In a statement, U.N. High Commissioner for Human Rights Navi Pillay said "we have discovered a mass grave in Bentiu, in Unity State, and there are reportedly at least two other mass graves in Juba," the new nation's capital.
If you're selling food in Germany, "natural" is good. It's a place that distrusts technological manipulation of what we eat.
Witness, for example, a 500-year-old law that allows beer-makers to use only three ingredients: water, barley and hops. The law has since been loosened slightly, but many brewers continue to abide by it for marketing reasons.
Good morning, I'm David Greene with a new twist on a traditional holiday dish. No, I'm not talking about turducken. This year's novelty poultry might be the chickenbear. Russian artist Viktor Ivanov has created a teddy bear out of chicken meat, covered in chicken skin, with olives for eyes. British chef Simon Hulstone uploaded a photo of the meaty teddy and tweeted that he intends to serve it to his kids for Christmas dinner.
Now I want to know what he's putting in their stockings.
Originally published on Tue December 24, 2013 1:12 pm
Spacewalking astronauts have successfully replaced a failed coolant pump on the International Space Station.
NPR's Joe Palca reports that American spacewalkers Michael Hopkins and Rick Mastracchio had to bolt the massive pump in place (on the ground, it weighs 780 pounds), connect four ammonia lines and plug in five electrical cables. The ammonia is a refrigerant used in the station's two-part cooling system, which is necessary to dissipate heat from the onboard electrical equipment.
And in these last days of 2013 we've been having conversations about the future. Rather than grand predictions, we've been seeking a realistic assessment of what lies ahead. So far we've explored cybersecurity, we've looked at the changing electorate. When it comes to climate change, the topic for today, Andrew Steer of the World Resources Institute told my colleague Steve Inskeep that the trends don't look very good.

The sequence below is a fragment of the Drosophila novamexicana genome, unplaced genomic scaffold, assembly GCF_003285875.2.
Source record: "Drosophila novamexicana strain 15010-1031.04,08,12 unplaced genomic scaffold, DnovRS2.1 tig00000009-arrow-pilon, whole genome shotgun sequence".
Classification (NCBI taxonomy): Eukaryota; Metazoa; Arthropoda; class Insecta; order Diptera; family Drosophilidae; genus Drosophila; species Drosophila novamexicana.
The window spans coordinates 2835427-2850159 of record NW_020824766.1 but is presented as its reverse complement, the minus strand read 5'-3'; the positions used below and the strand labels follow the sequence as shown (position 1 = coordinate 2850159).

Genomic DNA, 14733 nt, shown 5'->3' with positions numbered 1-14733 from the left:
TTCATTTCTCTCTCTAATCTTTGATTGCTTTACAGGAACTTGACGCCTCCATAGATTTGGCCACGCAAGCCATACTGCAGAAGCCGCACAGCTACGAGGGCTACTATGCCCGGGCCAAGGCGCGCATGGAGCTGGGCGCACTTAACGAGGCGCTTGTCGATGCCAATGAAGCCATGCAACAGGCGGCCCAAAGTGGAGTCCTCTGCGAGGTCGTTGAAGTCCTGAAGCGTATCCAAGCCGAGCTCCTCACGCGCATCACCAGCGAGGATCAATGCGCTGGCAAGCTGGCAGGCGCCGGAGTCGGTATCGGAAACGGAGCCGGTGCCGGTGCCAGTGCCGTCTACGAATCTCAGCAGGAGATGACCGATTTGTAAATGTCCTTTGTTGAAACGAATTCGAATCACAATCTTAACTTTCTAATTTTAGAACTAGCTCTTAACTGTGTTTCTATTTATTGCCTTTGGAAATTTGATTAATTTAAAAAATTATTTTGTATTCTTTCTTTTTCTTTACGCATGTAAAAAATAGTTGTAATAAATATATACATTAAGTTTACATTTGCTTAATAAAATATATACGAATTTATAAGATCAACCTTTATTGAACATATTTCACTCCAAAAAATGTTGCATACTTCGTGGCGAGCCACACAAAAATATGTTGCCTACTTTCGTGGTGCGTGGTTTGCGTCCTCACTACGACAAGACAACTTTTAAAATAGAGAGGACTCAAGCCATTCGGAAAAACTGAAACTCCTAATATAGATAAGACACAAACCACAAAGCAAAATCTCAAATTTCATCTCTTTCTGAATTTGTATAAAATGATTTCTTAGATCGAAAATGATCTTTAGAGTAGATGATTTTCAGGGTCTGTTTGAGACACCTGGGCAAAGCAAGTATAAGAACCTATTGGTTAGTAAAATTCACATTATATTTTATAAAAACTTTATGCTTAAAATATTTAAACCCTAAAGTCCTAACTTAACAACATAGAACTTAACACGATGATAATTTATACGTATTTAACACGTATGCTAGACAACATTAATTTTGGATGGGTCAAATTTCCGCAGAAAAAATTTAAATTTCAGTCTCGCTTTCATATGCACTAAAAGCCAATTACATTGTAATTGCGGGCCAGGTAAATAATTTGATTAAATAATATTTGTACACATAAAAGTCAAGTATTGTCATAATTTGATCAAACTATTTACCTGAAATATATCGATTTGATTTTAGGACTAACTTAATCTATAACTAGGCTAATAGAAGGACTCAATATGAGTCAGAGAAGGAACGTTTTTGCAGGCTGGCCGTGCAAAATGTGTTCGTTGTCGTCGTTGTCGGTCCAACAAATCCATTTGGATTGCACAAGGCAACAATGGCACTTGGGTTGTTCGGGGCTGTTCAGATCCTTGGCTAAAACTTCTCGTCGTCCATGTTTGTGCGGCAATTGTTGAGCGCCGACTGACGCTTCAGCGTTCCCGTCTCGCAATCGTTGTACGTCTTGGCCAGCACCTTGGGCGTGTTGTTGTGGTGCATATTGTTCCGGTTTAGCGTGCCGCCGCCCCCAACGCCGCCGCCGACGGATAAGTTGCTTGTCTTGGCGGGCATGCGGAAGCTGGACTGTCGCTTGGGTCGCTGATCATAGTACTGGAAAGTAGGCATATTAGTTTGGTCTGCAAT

This is MORNING EDITION from NPR News. Good morning. I'm David Greene with Steve Inskeep. There's a lot of last-minute shopping going on today. And that goes for health insurance, too. Yesterday was supposed to be the deadline to sign up on the government's new insurance website for coverage that begins January first.
1947 was the year the most notorious weapon in history was born. That is the "Avtomat Kalashnikov" or AK-47. Today millions of them, maybe 100 million, are in use. The man who helped bring the weapon to the world - Mikhail Kalashnikov - has now died, at age 94. Joining me now is C. J. Chivers. He's a reporter for the New York Times and author of "The Gun," a book about the A-K-47. Chris, welcome back to the program. C. J., welcome back to the program.
It's Sunday evening, and services are just getting underway at the House for All Sinners and Saints in Denver. Nearly 200 worshipers sit in circles of plastic chairs around a simple altar table. Together they follow traditional Christian rites. They sit. They stand. They sing.